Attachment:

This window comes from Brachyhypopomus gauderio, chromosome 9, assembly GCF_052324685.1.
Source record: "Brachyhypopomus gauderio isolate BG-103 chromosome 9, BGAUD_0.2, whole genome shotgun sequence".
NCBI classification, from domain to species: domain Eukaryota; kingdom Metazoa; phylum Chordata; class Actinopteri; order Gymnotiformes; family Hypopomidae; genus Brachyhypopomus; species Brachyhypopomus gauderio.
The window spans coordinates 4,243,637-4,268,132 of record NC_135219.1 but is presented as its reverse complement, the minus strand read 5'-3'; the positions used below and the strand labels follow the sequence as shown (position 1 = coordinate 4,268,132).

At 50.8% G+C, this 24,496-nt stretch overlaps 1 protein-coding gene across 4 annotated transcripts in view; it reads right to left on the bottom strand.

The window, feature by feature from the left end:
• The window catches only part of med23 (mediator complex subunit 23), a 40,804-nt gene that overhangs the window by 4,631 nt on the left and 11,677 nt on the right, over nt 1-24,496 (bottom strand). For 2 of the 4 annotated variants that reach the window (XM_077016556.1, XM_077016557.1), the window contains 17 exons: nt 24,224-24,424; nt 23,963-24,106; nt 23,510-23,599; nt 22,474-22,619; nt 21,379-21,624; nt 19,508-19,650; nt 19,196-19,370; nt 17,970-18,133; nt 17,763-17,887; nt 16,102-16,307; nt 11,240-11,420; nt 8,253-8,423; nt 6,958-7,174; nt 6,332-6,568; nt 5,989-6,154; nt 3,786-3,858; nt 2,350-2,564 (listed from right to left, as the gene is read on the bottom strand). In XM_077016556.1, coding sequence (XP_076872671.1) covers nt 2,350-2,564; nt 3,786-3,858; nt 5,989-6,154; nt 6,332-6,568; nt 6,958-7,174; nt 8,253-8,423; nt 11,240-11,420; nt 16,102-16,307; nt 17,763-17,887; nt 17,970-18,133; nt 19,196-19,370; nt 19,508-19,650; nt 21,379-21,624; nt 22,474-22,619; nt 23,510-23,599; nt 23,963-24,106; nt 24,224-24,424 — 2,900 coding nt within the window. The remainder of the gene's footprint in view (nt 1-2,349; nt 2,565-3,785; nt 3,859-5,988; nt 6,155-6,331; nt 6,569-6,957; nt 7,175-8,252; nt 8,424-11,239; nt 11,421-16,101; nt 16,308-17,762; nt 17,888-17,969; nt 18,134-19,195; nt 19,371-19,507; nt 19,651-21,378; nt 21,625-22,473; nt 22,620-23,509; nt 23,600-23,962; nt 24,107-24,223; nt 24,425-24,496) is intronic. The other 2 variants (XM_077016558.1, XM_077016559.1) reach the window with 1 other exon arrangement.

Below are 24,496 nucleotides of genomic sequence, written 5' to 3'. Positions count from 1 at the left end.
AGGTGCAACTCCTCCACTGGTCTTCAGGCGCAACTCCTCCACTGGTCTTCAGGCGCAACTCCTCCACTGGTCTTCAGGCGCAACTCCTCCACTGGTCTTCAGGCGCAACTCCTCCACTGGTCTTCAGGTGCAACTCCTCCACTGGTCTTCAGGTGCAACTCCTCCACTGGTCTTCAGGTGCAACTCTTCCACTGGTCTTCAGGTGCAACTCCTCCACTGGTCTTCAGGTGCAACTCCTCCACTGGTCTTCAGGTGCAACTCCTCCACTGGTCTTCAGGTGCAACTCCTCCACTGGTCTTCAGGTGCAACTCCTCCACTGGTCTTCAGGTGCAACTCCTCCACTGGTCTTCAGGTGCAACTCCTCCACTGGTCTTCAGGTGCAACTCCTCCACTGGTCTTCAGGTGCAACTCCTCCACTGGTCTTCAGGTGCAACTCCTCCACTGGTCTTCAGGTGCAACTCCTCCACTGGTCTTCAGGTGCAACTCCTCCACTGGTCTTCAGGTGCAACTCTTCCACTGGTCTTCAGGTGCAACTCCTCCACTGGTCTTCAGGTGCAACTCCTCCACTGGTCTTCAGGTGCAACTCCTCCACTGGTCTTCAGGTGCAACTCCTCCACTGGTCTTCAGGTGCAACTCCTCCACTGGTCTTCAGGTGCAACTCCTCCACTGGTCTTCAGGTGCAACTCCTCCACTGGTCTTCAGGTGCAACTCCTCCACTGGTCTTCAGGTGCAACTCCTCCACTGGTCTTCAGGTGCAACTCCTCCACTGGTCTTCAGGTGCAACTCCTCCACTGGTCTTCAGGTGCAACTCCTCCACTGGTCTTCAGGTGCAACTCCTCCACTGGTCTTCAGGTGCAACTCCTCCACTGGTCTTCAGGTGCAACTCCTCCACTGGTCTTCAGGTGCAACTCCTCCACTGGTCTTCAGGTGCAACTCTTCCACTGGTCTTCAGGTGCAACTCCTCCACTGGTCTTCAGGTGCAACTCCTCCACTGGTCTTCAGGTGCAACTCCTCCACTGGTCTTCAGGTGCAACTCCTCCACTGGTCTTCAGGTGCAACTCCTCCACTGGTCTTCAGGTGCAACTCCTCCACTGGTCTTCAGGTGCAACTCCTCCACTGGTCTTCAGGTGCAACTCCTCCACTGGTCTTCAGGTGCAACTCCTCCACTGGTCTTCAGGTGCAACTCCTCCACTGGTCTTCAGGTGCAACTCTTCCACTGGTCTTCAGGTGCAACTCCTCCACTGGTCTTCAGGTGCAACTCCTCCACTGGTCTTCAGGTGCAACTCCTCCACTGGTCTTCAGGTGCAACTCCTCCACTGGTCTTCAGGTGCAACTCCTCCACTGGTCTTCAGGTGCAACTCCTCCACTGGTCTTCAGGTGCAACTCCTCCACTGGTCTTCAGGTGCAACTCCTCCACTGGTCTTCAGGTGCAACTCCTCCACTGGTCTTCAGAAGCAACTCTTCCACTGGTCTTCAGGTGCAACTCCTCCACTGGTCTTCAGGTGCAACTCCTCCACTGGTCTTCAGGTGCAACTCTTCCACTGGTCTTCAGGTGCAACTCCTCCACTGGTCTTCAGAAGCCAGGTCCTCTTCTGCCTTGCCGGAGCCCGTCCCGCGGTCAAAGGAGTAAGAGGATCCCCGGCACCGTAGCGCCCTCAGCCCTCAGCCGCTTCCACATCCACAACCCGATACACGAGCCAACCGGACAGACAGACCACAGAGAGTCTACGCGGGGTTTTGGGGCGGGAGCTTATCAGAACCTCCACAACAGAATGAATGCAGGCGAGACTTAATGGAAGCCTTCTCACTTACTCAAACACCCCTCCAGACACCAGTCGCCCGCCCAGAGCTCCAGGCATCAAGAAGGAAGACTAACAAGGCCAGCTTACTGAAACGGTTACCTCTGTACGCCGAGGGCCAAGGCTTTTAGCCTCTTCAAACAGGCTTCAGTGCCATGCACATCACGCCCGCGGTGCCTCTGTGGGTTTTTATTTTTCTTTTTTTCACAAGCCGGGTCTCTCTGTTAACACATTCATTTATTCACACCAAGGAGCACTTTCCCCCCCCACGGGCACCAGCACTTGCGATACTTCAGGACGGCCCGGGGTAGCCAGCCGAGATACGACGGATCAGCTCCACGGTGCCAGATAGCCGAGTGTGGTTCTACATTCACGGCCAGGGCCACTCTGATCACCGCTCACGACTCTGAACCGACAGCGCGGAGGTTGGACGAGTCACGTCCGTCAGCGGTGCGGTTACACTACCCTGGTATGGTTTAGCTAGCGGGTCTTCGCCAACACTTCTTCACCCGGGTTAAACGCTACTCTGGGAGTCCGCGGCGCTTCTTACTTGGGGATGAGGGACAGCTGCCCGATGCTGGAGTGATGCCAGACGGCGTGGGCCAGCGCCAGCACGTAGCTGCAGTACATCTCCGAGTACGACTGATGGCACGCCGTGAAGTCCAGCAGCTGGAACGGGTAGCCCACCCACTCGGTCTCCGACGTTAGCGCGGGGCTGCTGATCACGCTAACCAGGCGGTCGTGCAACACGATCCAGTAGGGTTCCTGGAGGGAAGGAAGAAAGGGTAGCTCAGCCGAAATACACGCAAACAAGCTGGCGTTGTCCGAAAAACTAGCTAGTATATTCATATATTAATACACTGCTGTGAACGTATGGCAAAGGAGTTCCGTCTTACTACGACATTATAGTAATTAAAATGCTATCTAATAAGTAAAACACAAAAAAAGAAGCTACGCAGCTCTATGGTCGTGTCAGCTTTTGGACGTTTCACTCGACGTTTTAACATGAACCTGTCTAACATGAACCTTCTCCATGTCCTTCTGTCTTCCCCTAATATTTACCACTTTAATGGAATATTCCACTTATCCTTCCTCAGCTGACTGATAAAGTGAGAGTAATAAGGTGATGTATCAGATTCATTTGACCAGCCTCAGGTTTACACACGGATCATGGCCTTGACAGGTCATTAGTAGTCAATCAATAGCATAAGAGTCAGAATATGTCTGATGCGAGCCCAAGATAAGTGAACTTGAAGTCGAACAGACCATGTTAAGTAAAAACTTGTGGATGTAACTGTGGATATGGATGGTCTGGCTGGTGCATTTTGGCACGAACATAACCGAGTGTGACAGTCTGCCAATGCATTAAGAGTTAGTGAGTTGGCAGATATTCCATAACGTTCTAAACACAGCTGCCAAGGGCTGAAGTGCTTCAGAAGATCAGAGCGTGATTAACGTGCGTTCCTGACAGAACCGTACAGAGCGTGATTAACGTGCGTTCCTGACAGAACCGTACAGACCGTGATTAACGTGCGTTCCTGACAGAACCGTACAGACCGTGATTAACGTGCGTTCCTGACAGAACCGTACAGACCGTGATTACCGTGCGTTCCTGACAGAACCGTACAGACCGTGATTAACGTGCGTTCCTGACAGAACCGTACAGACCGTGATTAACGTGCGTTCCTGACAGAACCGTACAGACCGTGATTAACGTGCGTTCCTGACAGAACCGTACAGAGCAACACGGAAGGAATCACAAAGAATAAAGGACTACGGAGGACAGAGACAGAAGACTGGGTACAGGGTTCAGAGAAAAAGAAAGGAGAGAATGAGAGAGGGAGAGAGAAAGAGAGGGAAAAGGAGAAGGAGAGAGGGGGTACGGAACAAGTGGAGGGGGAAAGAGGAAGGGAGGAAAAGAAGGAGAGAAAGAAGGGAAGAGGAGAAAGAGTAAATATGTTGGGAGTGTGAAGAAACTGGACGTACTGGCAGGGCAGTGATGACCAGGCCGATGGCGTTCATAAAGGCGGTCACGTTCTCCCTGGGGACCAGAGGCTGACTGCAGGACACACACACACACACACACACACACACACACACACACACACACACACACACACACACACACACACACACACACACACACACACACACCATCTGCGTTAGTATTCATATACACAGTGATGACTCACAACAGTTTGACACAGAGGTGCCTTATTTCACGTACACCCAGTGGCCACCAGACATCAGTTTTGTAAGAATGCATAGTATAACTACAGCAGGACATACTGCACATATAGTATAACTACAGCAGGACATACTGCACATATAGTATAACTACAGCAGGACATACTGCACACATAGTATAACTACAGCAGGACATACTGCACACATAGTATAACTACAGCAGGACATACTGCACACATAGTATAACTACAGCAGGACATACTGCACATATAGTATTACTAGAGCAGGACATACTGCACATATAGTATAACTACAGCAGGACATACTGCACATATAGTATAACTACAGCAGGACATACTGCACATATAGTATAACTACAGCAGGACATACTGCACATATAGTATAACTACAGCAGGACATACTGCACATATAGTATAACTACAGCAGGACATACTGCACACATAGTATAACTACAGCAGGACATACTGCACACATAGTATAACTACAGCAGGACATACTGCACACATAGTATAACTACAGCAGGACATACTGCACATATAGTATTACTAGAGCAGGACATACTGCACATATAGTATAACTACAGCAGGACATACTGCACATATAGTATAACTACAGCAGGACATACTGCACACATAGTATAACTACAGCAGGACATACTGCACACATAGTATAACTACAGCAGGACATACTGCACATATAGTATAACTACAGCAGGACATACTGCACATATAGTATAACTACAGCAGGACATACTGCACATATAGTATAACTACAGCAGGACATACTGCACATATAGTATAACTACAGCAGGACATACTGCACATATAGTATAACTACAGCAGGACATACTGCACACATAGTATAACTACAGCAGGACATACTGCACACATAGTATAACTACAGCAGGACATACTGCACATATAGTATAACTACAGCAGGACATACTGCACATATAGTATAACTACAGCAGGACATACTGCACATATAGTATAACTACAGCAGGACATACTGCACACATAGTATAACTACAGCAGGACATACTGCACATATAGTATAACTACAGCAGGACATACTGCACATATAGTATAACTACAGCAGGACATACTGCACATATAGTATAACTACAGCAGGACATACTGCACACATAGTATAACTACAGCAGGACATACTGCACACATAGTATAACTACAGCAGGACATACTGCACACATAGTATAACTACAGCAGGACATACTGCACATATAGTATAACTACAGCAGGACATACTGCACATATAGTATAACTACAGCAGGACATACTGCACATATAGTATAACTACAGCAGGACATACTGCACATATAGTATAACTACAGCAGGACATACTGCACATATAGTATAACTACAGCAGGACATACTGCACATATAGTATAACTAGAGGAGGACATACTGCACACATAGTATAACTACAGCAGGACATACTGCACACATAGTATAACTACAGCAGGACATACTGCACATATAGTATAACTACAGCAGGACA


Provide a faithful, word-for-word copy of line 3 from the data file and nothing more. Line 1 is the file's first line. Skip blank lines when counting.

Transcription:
NCBI classification, from domain to species: domain Eukaryota; kingdom Metazoa; phylum Chordata; class Actinopteri; order Gymnotiformes; family Hypopomidae; genus Brachyhypopomus; species Brachyhypopomus gauderio.